So Much to See, So Little Time

Lesson Plan


Students will use American Grasslands to inspire their own investigation and representation of one square foot of natural space. The paintings will also serve to facilitate a discussion of the impact of living beings (humans and other animals) on the land. A creative writing exercise will help students consolidate what they’ve learned.

Intended Age Group

Elementary (grades K-5)

Length of Lesson

One 50 minute lesson

Standards Area

Visual Arts


Students will be able to:

  • describe what they observe with different senses;
  • use information from one activity and apply it in a different setting; and
  • use their imaginations and logic to enhance their creative writing.


  1. Warm-up: Have students pick a small section of the classroom and sketch out what they see. Once they have the general objects, have them select an even smaller area of that section and sketch out the area including more detail. Encourage the students to portray what they see however they wish; you are not looking at their artistic skill so much as their attention to details.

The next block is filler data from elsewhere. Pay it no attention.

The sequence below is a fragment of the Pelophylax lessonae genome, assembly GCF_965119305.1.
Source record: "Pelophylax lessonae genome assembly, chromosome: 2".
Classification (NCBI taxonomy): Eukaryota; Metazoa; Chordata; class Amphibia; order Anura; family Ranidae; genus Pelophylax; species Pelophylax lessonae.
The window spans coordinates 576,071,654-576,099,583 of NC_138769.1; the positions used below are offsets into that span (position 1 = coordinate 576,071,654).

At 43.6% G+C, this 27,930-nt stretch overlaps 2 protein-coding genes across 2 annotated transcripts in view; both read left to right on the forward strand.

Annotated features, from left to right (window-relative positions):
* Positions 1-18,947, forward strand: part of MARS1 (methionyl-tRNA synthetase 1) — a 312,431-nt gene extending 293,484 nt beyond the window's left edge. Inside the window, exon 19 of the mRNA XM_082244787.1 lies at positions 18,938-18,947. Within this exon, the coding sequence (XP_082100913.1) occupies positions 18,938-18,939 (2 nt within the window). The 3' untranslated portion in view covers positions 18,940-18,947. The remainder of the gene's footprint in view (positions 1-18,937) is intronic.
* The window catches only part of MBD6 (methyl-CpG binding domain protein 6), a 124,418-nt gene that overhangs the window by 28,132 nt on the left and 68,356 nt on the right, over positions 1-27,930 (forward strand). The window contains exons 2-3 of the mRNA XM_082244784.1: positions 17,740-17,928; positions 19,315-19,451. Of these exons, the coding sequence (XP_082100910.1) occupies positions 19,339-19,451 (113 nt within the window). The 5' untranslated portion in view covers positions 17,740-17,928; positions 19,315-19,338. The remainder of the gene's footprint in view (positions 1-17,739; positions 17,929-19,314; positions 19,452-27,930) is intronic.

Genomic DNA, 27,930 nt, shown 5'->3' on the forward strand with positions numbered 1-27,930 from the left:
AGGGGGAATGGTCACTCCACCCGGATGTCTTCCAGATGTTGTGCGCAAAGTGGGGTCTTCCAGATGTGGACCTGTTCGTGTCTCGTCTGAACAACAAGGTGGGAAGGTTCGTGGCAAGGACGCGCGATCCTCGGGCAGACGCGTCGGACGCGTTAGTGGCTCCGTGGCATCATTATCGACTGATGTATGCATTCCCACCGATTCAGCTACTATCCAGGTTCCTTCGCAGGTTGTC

2. Show students the American Grasslands paintings. Using information from the About the Art section, talk about the artist’s method (one-foot squares, multiple photographs to create each piece, attention to detail). Divide a natural (i.e. non-cement or asphalt) section outside the school into square-foot areas. To do so, have the students take a 12-inch ruler outside with them and approximate a complete square area. (If you have time, you might have the students build 12 x 12 inch square frames using strips of paper glued, taped, or stapled together). Each student will take one square-foot of space and sketch out that area.
  3. Students will then compare their sketches to those of their classmates, looking at the different plant-life, health of the plants, etc., with each other.
  4. Talk about the concept of division of land. If students have ever flown in an airplane, have them share what they notice about the land when flying above it. Discuss as a class, or in small groups, how they know their home (house, apartment, etc.) is separate from another.
  5. Share that animals impact the land as well as humans. Have them imagine animals that might impact (or have impacted) each painting. What evidence do they see? Have each student pick one painting from Kitchel’s series and imagine an animal or bug interacting with that environment. Invite them to write about what they see and what’s going on from either the grasses’ or the living being’s perspective.


  • Access to an outdoor area with some form of grasses or plants